Arlene’s bridge to the past

When a politician is associated with the term “bridge building” then it is usually a positive sign.

Donald Trump became President Trump because he wanted to build a wall.

One is a civil engineering project of hope and togetherness, while the other is a structure that is designed to exclude.

Sometimes these ambitions projects serve no purpose in the real world, but it is about a politician being free and easy with public money.

In the last decade “the bridge to nowhere” in Alaska was a powerful symbol of Pork barrel politics.

However, in an era when the greatest country in the world wants to build a wall then a few more bridges might be an idea.

Of course, context is everything.

Not all bridges are about a harmonious coming together.

The former First Minister of Northern Ireland, Arlene Foster, wants a bridge to be built between Narne Arne and Fair Caledonia.

For her, a physical link between “the mainland” and Northern Ireland would have huge political significance.

The putative cost of this project is £15bn.

To put that in context the annual budget deficit of the Six County statelet is £10bn.

That is what the Westminster money tree has to find every year to keep Norn Iron afloat.

Of course, these are conjoined islands and at the closest point, the coast of Antrim and the Kintyre peninsula are only separated by 12 nautical miles.

Your humble correspondent can personally attest that it is a fine day out on a sea kayak.

For the avoidance of doubt, that journey was completed several decades ago!

That narrow channel was well travelled by the ancients.

Indeed, at one point the traveller might not have required to leave dry land.

The best guess by geologists is that there was a land bridge at some point before the sea levels inexorably rose after the ice age.

Of course, Ms Foster has a very transparent political reason for pushing this ambitious and hugely expensive civil engineering project.

Scotland has always had great cultural weight in Northern Ireland.

Pretty much from the moment that Partition happened Unionism lost its Irish dimension.

Ulster hero Edward Carson was a Dubliner who self-identified as an Irishman.

However, by the 1980s certain people within Loyalism where exploring an alternative ethnic origin myth.

That was the Cruithin myth, the idea that the Protestants of Northern Ireland were, in fact, Picts as opposed to Gaels.

The Ulster Loyalists were searching for an ersatz identity that didn’t start with them being a British settler population in the modern period.

This was an attempt to have a narrative that pre-dated the Plantation of Ulster in the early 17th century.

Yes, it was all rather risible until you remember the Shankill Butchers.

A chap called Lenny Murphy actually believed he was at war with the alien Irish.

Bizarre doesn’t do it justice.

In a recent documentary, Ms Foster stated that in the event of a united Ireland she felt that she would have to leave this island.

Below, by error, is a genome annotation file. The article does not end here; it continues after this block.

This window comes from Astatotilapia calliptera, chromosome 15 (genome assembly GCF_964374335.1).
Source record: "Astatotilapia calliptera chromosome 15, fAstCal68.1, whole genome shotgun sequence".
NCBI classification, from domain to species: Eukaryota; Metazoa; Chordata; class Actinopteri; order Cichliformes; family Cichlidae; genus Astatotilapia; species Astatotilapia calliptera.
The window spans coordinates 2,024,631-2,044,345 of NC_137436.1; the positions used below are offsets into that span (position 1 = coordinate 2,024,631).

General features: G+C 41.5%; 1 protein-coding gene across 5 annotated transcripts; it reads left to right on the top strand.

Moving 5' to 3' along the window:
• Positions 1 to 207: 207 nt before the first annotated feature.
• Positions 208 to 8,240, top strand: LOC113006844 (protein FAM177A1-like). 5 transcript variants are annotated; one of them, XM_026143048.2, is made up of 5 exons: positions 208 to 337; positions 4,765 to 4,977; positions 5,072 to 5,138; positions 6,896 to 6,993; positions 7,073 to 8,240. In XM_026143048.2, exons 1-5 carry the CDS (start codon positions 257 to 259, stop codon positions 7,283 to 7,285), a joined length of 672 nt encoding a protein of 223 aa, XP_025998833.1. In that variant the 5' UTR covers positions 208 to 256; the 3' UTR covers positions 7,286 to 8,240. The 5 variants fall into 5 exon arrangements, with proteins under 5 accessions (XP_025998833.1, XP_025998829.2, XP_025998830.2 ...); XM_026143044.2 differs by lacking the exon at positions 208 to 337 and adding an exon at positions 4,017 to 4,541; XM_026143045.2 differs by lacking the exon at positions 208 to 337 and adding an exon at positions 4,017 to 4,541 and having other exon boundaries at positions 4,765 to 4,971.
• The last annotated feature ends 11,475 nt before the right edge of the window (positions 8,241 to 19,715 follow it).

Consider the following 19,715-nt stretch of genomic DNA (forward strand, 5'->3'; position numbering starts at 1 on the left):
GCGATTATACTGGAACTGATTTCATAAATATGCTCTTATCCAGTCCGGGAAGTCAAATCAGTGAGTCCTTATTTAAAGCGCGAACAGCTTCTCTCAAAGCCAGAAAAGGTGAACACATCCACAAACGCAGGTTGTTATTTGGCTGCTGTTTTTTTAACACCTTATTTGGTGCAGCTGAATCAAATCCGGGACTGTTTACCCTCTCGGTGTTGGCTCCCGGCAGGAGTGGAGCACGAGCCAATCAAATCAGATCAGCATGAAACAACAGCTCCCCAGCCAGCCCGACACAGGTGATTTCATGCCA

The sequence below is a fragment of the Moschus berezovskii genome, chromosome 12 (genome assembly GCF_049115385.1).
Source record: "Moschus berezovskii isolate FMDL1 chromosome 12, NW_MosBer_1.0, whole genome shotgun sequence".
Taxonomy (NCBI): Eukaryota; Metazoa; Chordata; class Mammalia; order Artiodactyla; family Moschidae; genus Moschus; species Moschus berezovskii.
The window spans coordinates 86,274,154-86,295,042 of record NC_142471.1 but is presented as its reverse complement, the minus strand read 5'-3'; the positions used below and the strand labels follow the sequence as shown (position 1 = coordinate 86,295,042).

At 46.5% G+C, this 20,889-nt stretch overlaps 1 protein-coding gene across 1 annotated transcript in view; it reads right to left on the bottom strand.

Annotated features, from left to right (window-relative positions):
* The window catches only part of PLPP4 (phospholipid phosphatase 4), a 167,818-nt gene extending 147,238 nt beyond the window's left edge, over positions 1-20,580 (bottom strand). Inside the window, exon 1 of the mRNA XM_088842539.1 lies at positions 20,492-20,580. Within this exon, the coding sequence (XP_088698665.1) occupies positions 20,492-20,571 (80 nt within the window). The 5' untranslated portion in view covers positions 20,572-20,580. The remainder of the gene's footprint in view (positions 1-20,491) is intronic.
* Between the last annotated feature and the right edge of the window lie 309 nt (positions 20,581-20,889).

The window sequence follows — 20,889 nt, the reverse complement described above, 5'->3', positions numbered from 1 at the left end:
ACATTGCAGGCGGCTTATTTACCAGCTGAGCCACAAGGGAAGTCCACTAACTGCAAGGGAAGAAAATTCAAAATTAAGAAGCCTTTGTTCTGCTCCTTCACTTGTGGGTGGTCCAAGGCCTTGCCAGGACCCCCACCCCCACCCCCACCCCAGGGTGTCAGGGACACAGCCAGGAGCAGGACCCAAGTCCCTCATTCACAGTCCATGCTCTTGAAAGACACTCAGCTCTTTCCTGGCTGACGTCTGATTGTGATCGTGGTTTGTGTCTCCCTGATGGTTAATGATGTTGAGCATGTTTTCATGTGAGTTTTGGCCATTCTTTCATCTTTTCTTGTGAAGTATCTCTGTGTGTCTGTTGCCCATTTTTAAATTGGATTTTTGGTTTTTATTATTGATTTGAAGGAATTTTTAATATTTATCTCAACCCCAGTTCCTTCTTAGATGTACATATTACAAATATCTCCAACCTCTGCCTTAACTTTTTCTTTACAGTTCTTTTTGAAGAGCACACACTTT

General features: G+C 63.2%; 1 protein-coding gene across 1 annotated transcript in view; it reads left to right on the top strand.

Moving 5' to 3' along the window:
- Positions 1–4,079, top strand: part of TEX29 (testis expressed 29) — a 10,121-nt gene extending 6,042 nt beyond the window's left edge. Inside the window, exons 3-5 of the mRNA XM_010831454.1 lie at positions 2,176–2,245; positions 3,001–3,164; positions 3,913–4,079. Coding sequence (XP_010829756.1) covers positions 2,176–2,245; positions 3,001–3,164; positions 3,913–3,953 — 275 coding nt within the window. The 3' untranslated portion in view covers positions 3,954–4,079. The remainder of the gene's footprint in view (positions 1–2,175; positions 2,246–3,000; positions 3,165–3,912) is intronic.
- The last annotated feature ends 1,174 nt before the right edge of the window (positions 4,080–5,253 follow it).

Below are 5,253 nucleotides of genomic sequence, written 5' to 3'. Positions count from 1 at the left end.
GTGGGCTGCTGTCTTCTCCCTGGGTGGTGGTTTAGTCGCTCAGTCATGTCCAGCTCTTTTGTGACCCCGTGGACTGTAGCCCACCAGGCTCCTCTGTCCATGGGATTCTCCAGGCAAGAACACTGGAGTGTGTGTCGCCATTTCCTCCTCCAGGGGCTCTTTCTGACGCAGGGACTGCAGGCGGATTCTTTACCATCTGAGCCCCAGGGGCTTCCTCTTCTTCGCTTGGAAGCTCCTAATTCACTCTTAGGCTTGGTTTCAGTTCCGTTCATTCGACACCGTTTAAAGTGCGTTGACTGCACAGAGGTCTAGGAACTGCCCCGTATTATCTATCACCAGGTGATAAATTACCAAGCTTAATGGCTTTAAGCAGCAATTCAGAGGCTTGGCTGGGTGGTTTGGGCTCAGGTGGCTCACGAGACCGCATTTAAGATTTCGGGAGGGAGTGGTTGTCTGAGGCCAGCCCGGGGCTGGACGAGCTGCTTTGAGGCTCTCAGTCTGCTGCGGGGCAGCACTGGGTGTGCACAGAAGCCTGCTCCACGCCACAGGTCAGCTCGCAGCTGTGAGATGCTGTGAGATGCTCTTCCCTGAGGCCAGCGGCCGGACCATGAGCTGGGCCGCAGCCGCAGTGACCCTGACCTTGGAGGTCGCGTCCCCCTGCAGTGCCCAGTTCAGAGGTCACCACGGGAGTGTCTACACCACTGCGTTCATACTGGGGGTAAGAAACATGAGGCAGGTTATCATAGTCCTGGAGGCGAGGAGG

Ms Foster stated this bridge building ambition at an Orange Order event in Cowdenbeath last weekend.

Just before she travelled over to Scotland the former First Minister had been taking part in some highly sequenced bridge building of her own.

In recent weeks she has attended a GAA match, an end of Ramadan celebration and spoke at an LGBT event at Stormont.

For someone who doesn’t do “gesture politics” it has been a whirlwind tour of groups that the DUP routinely denigrate and other.

Ms Foster perhaps hopes that all the people of Scotland are like the marchers in Cowdenbeath.

The demographics on the Six County statelet are inexorably altering away from an ethnic unionist majority.

If the Union is to survive on this island then people from a traditionally nationalist cultural background will have to vote for that in a future plebiscite.

For some, this is a hostage to fortune and they see a day when the majority of people in their “wee cuntry” will vote to be part of 32 county republic.

That is an appalling vista for some and there is now a trickle of Northern Ireland folk moving to Scotland, mainly Ayrshire.

At times link this the “Scottish connection” means more and more to Ireland’s insecure British tribe.

However, Scotland’s largest city Glasgow voted in 2014 to leave the United Kingdom.

Of course, she will have always find a warm welcome among members of the Orange Order and customers of Pariah FC at Ibrox.

As I have written here before the Uber Britishness down Edmiston Driveway is at variance with the changing zeitgeist in Scotland post-Indy Ref.

As well as not having as many allies in Scotland as in times past, Ms Foster is also beset by European troubles.

Post-Brexit the economic viability of the Northern Statelet makes Sevco look like a shrewd investment.

The Fermanagh woman whose maiden name is Kelly is clearly uncomfortable with anything Irish, which is rather sad.

Of course, what Ms Foster wants isn’t a bridge to Scotland, but an escape route to the past.

The Scotland of her imagination only exists when the Orange drums are banged during the summer months and when Ibrox is full of The People.

Although the future will be uncomfortable for her and her DUP colleagues it will be massively better for all of the people of these islands.

Discover Phil’s dramatic play Rebellion